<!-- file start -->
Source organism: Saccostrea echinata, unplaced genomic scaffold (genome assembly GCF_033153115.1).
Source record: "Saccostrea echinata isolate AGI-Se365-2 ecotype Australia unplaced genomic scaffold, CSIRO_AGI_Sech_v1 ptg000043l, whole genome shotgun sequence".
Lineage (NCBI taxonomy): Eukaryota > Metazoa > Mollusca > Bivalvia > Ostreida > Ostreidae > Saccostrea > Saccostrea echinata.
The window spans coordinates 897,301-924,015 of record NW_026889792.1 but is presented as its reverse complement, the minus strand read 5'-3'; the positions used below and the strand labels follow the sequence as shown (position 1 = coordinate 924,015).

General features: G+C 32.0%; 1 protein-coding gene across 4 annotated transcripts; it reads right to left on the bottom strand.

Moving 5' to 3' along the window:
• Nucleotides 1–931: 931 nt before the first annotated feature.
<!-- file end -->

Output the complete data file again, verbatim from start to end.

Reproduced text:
Source organism: Saccostrea echinata, unplaced genomic scaffold (genome assembly GCF_033153115.1).
Source record: "Saccostrea echinata isolate AGI-Se365-2 ecotype Australia unplaced genomic scaffold, CSIRO_AGI_Sech_v1 ptg000043l, whole genome shotgun sequence".
Lineage (NCBI taxonomy): Eukaryota > Metazoa > Mollusca > Bivalvia > Ostreida > Ostreidae > Saccostrea > Saccostrea echinata.
The window spans coordinates 897,301-924,015 of record NW_026889792.1 but is presented as its reverse complement, the minus strand read 5'-3'; the positions used below and the strand labels follow the sequence as shown (position 1 = coordinate 924,015).

General features: G+C 32.0%; 1 protein-coding gene across 4 annotated transcripts; it reads right to left on the bottom strand.

Moving 5' to 3' along the window:
• Nucleotides 1–931: 931 nt before the first annotated feature.